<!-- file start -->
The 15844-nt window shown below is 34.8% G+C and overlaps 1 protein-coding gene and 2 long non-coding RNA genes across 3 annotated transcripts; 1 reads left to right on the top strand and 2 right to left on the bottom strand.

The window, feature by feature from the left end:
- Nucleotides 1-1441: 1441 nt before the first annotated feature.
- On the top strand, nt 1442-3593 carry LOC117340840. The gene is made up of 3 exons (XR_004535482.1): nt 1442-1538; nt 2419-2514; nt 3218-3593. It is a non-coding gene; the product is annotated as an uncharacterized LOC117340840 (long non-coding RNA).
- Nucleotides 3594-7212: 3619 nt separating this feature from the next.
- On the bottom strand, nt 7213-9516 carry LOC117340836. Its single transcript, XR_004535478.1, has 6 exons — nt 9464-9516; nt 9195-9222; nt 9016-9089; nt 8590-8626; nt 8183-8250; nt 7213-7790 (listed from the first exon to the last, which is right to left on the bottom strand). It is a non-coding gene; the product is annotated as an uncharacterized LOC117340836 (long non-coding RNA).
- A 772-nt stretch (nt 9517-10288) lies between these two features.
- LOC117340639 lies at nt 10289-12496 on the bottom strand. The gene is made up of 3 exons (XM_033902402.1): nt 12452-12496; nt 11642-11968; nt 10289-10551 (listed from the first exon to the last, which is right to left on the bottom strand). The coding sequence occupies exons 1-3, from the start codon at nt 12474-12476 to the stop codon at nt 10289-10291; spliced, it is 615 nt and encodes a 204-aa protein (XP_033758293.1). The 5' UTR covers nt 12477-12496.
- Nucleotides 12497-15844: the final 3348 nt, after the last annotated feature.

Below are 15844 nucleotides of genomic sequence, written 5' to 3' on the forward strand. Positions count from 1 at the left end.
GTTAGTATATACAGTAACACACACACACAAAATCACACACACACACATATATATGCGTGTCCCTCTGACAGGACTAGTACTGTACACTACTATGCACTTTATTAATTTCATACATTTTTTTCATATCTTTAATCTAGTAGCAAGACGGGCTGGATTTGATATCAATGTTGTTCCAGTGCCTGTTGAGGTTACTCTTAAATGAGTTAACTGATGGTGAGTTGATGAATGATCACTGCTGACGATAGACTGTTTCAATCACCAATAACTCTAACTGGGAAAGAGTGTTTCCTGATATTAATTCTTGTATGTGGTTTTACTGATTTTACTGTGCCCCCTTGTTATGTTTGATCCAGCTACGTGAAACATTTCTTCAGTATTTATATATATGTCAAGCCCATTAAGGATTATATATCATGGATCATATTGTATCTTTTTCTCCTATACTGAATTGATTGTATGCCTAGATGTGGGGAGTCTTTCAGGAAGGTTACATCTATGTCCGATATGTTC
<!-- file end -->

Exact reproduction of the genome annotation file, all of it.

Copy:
The 15844-nt window shown below is 34.8% G+C and overlaps 1 protein-coding gene and 2 long non-coding RNA genes across 3 annotated transcripts; 1 reads left to right on the top strand and 2 right to left on the bottom strand.

The window, feature by feature from the left end:
- Nucleotides 1-1441: 1441 nt before the first annotated feature.
- On the top strand, nt 1442-3593 carry LOC117340840. The gene is made up of 3 exons (XR_004535482.1): nt 1442-1538; nt 2419-2514; nt 3218-3593. It is a non-coding gene; the product is annotated as an uncharacterized LOC117340840 (long non-coding RNA).
- Nucleotides 3594-7212: 3619 nt separating this feature from the next.
- On the bottom strand, nt 7213-9516 carry LOC117340836. Its single transcript, XR_004535478.1, has 6 exons — nt 9464-9516; nt 9195-9222; nt 9016-9089; nt 8590-8626; nt 8183-8250; nt 7213-7790 (listed from the first exon to the last, which is right to left on the bottom strand). It is a non-coding gene; the product is annotated as an uncharacterized LOC117340836 (long non-coding RNA).
- A 772-nt stretch (nt 9517-10288) lies between these two features.
- LOC117340639 lies at nt 10289-12496 on the bottom strand. The gene is made up of 3 exons (XM_033902402.1): nt 12452-12496; nt 11642-11968; nt 10289-10551 (listed from the first exon to the last, which is right to left on the bottom strand). The coding sequence occupies exons 1-3, from the start codon at nt 12474-12476 to the stop codon at nt 10289-10291; spliced, it is 615 nt and encodes a 204-aa protein (XP_033758293.1). The 5' UTR covers nt 12477-12496.
- Nucleotides 12497-15844: the final 3348 nt, after the last annotated feature.

Below are 15844 nucleotides of genomic sequence, written 5' to 3' on the forward strand. Positions count from 1 at the left end.
GTTAGTATATACAGTAACACACACACACAAAATCACACACACACACATATATATGCGTGTCCCTCTGACAGGACTAGTACTGTACACTACTATGCACTTTATTAATTTCATACATTTTTTTCATATCTTTAATCTAGTAGCAAGACGGGCTGGATTTGATATCAATGTTGTTCCAGTGCCTGTTGAGGTTACTCTTAAATGAGTTAACTGATGGTGAGTTGATGAATGATCACTGCTGACGATAGACTGTTTCAATCACCAATAACTCTAACTGGGAAAGAGTGTTTCCTGATATTAATTCTTGTATGTGGTTTTACTGATTTTACTGTGCCCCCTTGTTATGTTTGATCCAGCTACGTGAAACATTTCTTCAGTATTTATATATATGTCAAGCCCATTAAGGATTATATATCATGGATCATATTGTATCTTTTTCTCCTATACTGAATTGATTGTATGCCTAGATGTGGGGAGTCTTTCAGGAAGGTTACATCTATGTCCGATATGTTC